Sunday :: Jun 26, 2005

Real Inflation Rate


by soccerdad

I have finally found the answer to a question I have had for some time, i.e. if there is no inflation why is it costing me more to live. Now I knew that certain things were not included in the estimates so I just sort of figured that must be it. I didn’t find it very satisfying but I’m far from an economics expert. But today I have read an article that puts the whole issue into a different light. If the report is correct, then it seems that the government is “cooking the books” to such an extent as to make the inflation reports meaningless. The article is by Jim Puplava and I hope some will read it in its entirety and share your thoughts. It discusses what the “core” rate of inflation is and how it is calculated.

I am just going to give an outline of the major claims. The problem apparently started with the findings of the Boskin Commission in December 1996. Clinton and the Republican Congress implemented many of the recommended changes to the way the inflation was calculated. It was claimed at the time that the CPI was 1.1% too high. The real motivation to lowering the apparent inflation rate was to reduce payments for cosy of living adjustments for the social programs.

Lets look at some of the changes and I’ll illustrate by example where ever possible.
1. Substitution - if the cost of beef rose substitute the price of chicken which hadn’t. When new car prices rose the BLS used car prices were substituted. When real estate prices rose, more weight has been given to the cost of renting which has not increased.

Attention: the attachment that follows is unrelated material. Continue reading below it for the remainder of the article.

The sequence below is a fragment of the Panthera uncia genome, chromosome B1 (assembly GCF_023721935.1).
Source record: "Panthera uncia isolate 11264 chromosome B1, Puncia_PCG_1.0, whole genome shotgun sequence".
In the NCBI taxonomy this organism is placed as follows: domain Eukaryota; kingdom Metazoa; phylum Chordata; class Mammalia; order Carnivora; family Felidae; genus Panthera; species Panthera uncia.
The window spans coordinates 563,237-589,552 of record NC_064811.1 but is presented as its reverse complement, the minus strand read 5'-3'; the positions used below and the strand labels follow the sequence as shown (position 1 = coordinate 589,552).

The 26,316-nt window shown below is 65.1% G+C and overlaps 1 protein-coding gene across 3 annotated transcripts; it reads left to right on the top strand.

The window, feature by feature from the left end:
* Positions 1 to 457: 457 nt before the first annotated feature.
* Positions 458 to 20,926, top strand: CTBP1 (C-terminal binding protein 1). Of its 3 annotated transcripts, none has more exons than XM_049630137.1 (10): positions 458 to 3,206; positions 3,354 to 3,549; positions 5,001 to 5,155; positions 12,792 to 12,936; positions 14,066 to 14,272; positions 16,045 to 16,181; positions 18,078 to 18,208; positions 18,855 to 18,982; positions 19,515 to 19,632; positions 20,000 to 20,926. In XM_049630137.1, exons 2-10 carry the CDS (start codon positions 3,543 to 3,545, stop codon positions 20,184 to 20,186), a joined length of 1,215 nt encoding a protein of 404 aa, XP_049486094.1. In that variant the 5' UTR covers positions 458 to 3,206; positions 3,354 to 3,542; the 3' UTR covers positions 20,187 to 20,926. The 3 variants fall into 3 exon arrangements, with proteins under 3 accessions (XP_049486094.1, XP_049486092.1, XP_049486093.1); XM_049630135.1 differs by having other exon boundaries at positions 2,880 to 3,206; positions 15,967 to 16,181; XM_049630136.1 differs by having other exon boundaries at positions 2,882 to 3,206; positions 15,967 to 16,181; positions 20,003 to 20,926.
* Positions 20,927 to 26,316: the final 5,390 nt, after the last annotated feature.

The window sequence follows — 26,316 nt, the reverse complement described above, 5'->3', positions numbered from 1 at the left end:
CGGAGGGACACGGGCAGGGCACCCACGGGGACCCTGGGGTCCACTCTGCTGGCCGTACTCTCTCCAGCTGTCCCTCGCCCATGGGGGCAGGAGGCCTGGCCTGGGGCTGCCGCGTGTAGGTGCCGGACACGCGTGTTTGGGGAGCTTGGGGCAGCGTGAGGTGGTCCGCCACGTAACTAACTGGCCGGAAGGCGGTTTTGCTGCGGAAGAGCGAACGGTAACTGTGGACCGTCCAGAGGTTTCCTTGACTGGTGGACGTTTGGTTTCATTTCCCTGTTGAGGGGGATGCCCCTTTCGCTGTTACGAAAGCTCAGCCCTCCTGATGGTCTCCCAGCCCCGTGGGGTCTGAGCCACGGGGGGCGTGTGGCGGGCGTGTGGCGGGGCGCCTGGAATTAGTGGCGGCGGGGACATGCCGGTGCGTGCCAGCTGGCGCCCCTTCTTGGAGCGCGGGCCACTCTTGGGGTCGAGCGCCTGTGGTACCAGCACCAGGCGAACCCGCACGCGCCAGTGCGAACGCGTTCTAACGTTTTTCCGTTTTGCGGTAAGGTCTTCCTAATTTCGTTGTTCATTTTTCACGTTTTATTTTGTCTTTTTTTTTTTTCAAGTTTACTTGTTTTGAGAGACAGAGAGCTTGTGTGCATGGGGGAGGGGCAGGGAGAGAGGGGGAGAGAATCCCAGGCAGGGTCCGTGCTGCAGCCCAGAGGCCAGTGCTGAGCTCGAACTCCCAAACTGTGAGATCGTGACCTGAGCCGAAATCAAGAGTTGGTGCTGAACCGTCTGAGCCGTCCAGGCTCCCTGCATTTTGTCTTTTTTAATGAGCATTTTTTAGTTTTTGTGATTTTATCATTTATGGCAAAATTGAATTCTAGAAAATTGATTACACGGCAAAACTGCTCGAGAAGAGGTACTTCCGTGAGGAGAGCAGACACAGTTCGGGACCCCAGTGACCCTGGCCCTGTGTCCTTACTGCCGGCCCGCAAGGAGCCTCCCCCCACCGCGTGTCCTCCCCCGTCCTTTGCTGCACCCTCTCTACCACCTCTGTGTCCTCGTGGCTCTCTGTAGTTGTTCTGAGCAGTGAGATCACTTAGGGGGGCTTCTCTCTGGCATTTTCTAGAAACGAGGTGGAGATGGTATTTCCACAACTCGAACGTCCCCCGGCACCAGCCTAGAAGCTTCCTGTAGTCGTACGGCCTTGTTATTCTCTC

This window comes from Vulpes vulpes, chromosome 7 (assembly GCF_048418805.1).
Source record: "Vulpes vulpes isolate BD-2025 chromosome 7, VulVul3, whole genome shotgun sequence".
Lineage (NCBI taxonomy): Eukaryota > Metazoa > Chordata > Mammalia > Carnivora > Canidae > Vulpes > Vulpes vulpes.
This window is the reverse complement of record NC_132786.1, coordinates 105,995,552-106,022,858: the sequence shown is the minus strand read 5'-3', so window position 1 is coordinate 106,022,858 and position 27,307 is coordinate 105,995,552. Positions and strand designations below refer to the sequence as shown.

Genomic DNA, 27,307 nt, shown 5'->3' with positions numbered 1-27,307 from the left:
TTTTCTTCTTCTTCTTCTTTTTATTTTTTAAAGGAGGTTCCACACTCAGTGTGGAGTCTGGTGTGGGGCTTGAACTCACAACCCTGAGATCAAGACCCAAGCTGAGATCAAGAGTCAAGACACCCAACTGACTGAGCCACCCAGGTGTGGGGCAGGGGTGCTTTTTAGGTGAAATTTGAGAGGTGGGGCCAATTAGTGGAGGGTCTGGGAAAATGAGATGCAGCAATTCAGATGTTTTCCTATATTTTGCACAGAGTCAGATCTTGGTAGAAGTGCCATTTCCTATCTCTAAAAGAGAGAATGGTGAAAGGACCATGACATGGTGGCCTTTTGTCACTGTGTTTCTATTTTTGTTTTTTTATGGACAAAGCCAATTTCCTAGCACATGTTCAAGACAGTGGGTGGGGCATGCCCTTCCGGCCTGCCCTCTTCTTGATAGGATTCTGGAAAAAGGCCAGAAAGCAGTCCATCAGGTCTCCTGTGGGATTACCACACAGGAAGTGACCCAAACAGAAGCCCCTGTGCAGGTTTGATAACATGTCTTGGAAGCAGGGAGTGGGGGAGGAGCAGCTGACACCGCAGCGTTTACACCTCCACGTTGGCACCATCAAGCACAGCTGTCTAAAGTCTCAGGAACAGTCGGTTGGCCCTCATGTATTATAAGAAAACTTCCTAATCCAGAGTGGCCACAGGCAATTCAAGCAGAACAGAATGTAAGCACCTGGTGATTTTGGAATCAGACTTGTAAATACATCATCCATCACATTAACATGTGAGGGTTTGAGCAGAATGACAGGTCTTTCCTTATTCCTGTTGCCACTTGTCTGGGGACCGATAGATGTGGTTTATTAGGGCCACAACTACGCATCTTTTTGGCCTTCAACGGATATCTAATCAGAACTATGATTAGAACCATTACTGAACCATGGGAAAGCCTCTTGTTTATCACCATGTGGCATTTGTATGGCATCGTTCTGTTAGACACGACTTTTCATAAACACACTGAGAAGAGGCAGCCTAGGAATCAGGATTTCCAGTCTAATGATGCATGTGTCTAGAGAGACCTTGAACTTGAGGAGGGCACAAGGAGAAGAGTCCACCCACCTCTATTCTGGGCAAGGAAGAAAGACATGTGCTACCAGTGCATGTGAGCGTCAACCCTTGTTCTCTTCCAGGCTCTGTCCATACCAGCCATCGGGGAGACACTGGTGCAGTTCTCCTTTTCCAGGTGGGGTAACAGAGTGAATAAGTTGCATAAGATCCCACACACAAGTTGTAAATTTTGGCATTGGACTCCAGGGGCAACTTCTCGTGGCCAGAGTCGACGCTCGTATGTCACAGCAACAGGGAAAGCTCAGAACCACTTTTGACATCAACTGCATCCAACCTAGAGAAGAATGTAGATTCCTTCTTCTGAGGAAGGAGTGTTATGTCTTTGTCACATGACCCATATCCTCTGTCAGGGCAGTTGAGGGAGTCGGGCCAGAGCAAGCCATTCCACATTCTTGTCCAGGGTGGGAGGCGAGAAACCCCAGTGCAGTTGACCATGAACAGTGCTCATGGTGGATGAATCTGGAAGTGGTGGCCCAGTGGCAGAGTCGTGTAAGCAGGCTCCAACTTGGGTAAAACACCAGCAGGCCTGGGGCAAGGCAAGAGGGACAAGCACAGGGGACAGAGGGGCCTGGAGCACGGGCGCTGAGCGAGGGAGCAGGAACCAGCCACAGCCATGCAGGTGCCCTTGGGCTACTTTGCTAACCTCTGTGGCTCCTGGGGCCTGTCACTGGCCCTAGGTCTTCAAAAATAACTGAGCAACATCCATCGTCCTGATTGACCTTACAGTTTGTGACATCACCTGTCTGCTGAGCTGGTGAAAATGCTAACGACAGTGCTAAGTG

2. Weighting - They went from an arithmetic weighting to a geometric weighting. The effect can be to change completely the interpretation of the data. See the article for a nice graphical example.
3. Hedonics - Thus is my favorite. A real example. A specialist at the BLS decided that when a new 27 TV model came out with new features and still sold for the same price of $329.99 that because of the added value the TV was now worth $194 when entered into the BLS data, However, people had to pay the $329.99.

Hedonics helps the BLS keep rising prices for goods in the CPI from ever showing up as rising prices. Even though the cost of housing, energy, food, medical bills, prescription drugs, tuition, and entertainment have soared, the government keeps reporting moderate inflation. Hedonics is partially responsible. It has become a convenient and subjective way of removing prices increases from the CPI. The combination of substitution, changing the weight of goods rising in price, hedonics and seasonal adjustments is one reason why the CPI and reported inflation has remained as subdued as it is reported each month. The problem is that these numbers are all fictional and bare no resemblance to what households face each month with their actual budgets.

There is an interesting graph that compares the current CPI with that calculated using the pre-Clinton methodology. It shows that although the current CPI is reported to be about 3%, the value calculated using the original methodology is about 6%. During 2002, when inflation was reported to be about 1% the original methodology calculated at 4%.

Does all this really matter? From a day to day perspective - no. We know it has been getting more expensive to live because we pay the bills. But it does illustrate how far the government will go to obfuscate the truth about the economy and implies we can not trust them (no surprise there) to tell us. But what is even more scary is that many in government may actually believe in these numbers and thereby affect their policy decisions. The average person saddled with stagnant wages is actually falling behind at a much faster rate than usually reported. Finally it calls into question comparisons of this business cycle to those which occurred before 1996. I also wonder whether the increasing gap between wages and inflation is a main culprit for the decreased national savings rate.

Finally he goes on to discuss why he thinks there may be a period of hyperinflation coming.

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